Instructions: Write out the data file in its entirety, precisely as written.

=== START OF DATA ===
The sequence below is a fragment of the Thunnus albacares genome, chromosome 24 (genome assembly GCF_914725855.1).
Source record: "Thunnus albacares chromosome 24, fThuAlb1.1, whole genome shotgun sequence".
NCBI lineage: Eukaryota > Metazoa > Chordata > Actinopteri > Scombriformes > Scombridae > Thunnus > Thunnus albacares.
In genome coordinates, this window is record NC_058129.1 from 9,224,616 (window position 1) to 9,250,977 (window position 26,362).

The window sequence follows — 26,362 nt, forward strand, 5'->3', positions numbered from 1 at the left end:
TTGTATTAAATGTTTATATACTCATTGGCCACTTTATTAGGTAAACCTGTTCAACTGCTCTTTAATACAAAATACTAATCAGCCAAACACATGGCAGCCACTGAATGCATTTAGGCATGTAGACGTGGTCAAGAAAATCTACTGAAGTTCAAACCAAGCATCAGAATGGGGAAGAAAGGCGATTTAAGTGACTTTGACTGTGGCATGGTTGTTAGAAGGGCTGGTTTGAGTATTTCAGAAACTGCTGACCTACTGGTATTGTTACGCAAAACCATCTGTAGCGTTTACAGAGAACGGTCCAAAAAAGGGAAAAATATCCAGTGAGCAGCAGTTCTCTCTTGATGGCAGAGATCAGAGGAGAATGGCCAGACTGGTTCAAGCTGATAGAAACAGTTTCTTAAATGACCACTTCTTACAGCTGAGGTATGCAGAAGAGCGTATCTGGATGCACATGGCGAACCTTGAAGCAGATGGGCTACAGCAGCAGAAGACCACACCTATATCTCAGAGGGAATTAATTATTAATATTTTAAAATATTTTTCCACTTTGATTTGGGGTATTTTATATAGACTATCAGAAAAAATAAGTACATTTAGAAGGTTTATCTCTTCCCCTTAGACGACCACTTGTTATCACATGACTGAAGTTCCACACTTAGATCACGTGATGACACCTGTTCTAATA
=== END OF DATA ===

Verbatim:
The sequence below is a fragment of the Thunnus albacares genome, chromosome 24 (genome assembly GCF_914725855.1).
Source record: "Thunnus albacares chromosome 24, fThuAlb1.1, whole genome shotgun sequence".
NCBI lineage: Eukaryota > Metazoa > Chordata > Actinopteri > Scombriformes > Scombridae > Thunnus > Thunnus albacares.
In genome coordinates, this window is record NC_058129.1 from 9,224,616 (window position 1) to 9,250,977 (window position 26,362).

The window sequence follows — 26,362 nt, forward strand, 5'->3', positions numbered from 1 at the left end:
TTGTATTAAATGTTTATATACTCATTGGCCACTTTATTAGGTAAACCTGTTCAACTGCTCTTTAATACAAAATACTAATCAGCCAAACACATGGCAGCCACTGAATGCATTTAGGCATGTAGACGTGGTCAAGAAAATCTACTGAAGTTCAAACCAAGCATCAGAATGGGGAAGAAAGGCGATTTAAGTGACTTTGACTGTGGCATGGTTGTTAGAAGGGCTGGTTTGAGTATTTCAGAAACTGCTGACCTACTGGTATTGTTACGCAAAACCATCTGTAGCGTTTACAGAGAACGGTCCAAAAAAGGGAAAAATATCCAGTGAGCAGCAGTTCTCTCTTGATGGCAGAGATCAGAGGAGAATGGCCAGACTGGTTCAAGCTGATAGAAACAGTTTCTTAAATGACCACTTCTTACAGCTGAGGTATGCAGAAGAGCGTATCTGGATGCACATGGCGAACCTTGAAGCAGATGGGCTACAGCAGCAGAAGACCACACCTATATCTCAGAGGGAATTAATTATTAATATTTTAAAATATTTTTCCACTTTGATTTGGGGTATTTTATATAGACTATCAGAAAAAATAAGTACATTTAGAAGGTTTATCTCTTCCCCTTAGACGACCACTTGTTATCACATGACTGAAGTTCCACACTTAGATCACGTGATGACACCTGTTCTAATA